Based in Bristol, Tennessee, UPM Pharmaceuticals is an independent con­tract development and manufacturing organization serving the pharmaceutical and biotechnology industries. UPM pro­vides high-quality pharmaceutical drug development services that include formu­lation development, cGMP manufacturing and packaging, analytical method devel­opment and testing from concept through commercialization.

Derek Hennecke, CEO and President, Xcelience, a division of Capsugel Dos­age Form Solutions, finds clients — espe­cially small and virtual companies whose needs continue to evolve — must have a huge level of trust in their development partners. “Knowing that their projects will be handled on a case-by-case basis by a partner that has a range of technologies, depth in formulation know-how and inte­grated product development capabilities is an imperative. A partnership mindset is valued in the design and feasibility as­sessment stages — and often can entail working with clients in redefining prob­lem statements — as well as later stages of product development, clinical and com­mercial supply,” explains Hennecke.

Xcelience offers a suite of services enabling clients to partner with a single CDMO for all clinical outsourcing needs. Services include preformulation, analyti­cal services, formulation development, GMP manufacturing, small-scale com­mercial manufacturing, clinical supplies packaging and logistics. According to Xcelience, the company takes pride in de­livering the highest standards in science and service with an emphasis on quality, cost and speed.

Much has been learned about what drives customer satisfaction with out­sourced contract manufacturers post-engagement. For example, while a solid regulatory record and cost are critical in pre-engagement selection, we see com­panies being challenged with on-time delivery and tasked to meet project de­liverables high post-engagement. What’s important here? Soelkner agrees that a strong regulatory record and cost fac­tors can often times be important selec­tion factors for a contract manufacturer. “However, this is not always the case,” ex­plains Soelkner. “What must also be taken into consideration and properly differen­tiated since it decisively affects the selec­tion criteria, are the characteristics of the market in general, the form of administra­tion of the drug itself, the specific product characteristics and complexity, and many other factors.”

There is no longer a simple buy vs. Build choice in models but many options in between that can best fit a given situation.

Derek Hennecke – Xcelience

Technical acumen and a consistent policy of continuous improvement is cru­cial and something most CDMOs and contract services providers must provide to stay relevant and competitive. “A ser­vice provider must invest in high-quality materials, to achieve the high safety re­quirements and cGMP standards,” says Soelkner. “Technical expertise is also im­portant since today’s customers expect state-of-the-art equipment, laboratories and filling lines in aseptic manufacturing. And, of course, good performance in time­liness and reliability is crucial.”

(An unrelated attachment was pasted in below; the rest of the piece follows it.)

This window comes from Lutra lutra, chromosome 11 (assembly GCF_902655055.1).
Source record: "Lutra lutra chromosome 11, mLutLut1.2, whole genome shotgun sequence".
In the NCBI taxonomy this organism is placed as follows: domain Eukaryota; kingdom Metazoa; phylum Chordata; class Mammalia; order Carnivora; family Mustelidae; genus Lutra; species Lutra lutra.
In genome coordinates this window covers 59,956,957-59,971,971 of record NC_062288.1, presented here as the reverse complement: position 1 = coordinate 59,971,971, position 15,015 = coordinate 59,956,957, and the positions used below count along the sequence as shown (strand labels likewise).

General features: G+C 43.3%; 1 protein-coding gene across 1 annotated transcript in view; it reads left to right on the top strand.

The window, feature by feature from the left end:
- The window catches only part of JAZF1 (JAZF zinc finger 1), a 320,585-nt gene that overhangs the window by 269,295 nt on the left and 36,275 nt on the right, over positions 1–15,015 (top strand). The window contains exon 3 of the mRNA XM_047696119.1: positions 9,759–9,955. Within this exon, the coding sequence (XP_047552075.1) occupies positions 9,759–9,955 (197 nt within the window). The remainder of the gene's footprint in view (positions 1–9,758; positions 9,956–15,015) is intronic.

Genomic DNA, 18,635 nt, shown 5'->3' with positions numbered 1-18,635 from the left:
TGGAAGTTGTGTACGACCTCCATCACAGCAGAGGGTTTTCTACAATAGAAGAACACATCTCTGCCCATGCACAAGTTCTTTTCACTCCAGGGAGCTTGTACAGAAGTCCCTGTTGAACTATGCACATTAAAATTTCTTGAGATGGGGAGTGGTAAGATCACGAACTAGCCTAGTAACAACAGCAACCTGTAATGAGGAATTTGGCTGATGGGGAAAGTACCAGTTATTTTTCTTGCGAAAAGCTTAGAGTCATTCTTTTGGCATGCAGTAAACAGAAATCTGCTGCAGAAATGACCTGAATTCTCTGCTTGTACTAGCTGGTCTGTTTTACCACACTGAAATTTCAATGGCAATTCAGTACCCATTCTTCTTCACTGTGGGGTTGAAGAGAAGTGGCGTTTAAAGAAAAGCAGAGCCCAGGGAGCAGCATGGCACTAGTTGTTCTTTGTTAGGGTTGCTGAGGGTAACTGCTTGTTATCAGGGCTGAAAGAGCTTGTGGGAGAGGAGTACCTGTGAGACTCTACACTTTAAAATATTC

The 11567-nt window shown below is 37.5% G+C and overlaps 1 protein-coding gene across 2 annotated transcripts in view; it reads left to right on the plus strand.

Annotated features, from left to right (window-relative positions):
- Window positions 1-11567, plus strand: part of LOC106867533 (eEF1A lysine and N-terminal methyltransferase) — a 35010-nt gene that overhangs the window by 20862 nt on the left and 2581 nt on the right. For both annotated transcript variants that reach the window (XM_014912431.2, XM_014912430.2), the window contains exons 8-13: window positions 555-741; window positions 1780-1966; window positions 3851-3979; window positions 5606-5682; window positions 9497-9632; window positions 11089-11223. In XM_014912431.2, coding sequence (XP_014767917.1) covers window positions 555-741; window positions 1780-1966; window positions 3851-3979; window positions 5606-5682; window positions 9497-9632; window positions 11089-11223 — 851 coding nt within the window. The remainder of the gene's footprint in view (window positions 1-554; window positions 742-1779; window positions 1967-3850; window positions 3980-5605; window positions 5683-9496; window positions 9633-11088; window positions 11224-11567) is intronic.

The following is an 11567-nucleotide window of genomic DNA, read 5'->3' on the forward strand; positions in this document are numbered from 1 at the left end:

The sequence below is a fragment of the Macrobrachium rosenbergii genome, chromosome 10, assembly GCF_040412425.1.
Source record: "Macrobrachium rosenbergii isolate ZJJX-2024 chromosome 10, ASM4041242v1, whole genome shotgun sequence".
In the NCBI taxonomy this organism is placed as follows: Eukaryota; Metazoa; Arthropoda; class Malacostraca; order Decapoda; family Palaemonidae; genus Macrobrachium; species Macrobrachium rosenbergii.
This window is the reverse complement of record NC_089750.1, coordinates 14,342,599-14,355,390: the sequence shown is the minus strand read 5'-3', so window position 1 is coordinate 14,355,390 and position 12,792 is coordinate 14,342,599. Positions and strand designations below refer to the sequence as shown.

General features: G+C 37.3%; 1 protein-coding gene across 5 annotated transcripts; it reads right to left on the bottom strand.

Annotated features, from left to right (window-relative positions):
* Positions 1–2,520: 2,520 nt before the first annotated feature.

“I think that the clients and suppliers are both much more sophisticated than they were in the past,” says Hennecke, “and deal structures have evolved in step with their developing relationships. There is no longer a simple buy vs. build choice in models but many options in between that can best fit a given situation.” Accord­ing to Hennecke, a transactional approach — the “old” model as he puts it — generally tends to result in poor outcomes for all parties in the pharmaceutical industry. If the drug does well, the pharmaceutical company will do well, but not necessar­ily the partner. And if the drug fails, both companies will suffer. It is encouraging that the industry has matured to look at a broader team collaborative approach, with sustainable risk and reward sharing.

Ultimately it is a two-way street and the partnership has to offer both sponsor and contractor the best structure to meet not only each party’s shared goals, but their individual business imperatives as well. In the end some of those opportunities aren’t right, says Sorce: “We’ve turned a lot of those down because it just didn’t make sense for us to do that.”

As market pressure continues to make a well-ordered supply chain and the need for competent contract services partners a guiding principle, it’s clear the necessity for new levels of collaboration and partnership will only continue to grow in importance throughout 2016 and beyond. In a constantly evolving market with rapidly changing demands, the stability that comes from solid partnerships can be a true differentiator, and a value proposition should not be ignored.

About The Panelists

Bill Pasek,
Executive Vice President, Avara Pharmaceutical Services

Frank Sorce,
Vice President of Business Development, UPM Pharmaceuticals

Peter Soelkner,
Managing Director, Vetter Pharma International

Derek Hennecke,
CEO and President, Xcelience, a division of Capsugel Dosage Form Solutions


Guy Tiene

Guy supports the success of life science organizations by identifying synergies across research, content, marketing and communications resources to drive value for clients. With over 30 years of education and marketing experience and 18 years in the life sciences alone, Guy leads our editorial standards for client content, Pharma’s Almanac and Nice Insight research-based industry content as well as external communications for clients. Having served as head of global marketing and communications for a CMO, he also brings critical insight and guidance to all communications. Guy holds a Masters degree from Columbia University.